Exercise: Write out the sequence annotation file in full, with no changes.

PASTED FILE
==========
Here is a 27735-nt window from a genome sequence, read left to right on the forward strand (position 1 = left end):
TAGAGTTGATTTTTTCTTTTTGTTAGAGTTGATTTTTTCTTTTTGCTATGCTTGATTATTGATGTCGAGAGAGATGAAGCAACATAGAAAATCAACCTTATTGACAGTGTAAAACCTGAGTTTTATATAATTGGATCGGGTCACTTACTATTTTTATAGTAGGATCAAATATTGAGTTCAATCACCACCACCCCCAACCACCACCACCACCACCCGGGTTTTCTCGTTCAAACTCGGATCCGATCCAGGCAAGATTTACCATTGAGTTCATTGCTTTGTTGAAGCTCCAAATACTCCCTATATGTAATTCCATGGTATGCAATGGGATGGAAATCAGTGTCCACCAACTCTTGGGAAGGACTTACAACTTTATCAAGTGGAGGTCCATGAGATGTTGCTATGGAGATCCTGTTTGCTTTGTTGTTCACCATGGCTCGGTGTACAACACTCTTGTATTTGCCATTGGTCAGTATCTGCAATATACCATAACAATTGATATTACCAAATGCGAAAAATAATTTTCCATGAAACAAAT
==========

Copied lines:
Here is a 27735-nt window from a genome sequence, read left to right on the forward strand (position 1 = left end):
TAGAGTTGATTTTTTCTTTTTGTTAGAGTTGATTTTTTCTTTTTGCTATGCTTGATTATTGATGTCGAGAGAGATGAAGCAACATAGAAAATCAACCTTATTGACAGTGTAAAACCTGAGTTTTATATAATTGGATCGGGTCACTTACTATTTTTATAGTAGGATCAAATATTGAGTTCAATCACCACCACCCCCAACCACCACCACCACCACCCGGGTTTTCTCGTTCAAACTCGGATCCGATCCAGGCAAGATTTACCATTGAGTTCATTGCTTTGTTGAAGCTCCAAATACTCCCTATATGTAATTCCATGGTATGCAATGGGATGGAAATCAGTGTCCACCAACTCTTGGGAAGGACTTACAACTTTATCAAGTGGAGGTCCATGAGATGTTGCTATGGAGATCCTGTTTGCTTTGTTGTTCACCATGGCTCGGTGTACAACACTCTTGTATTTGCCATTGGTCAGTATCTGCAATATACCATAACAATTGATATTACCAAATGCGAAAAATAATTTTCCATGAAACAAAT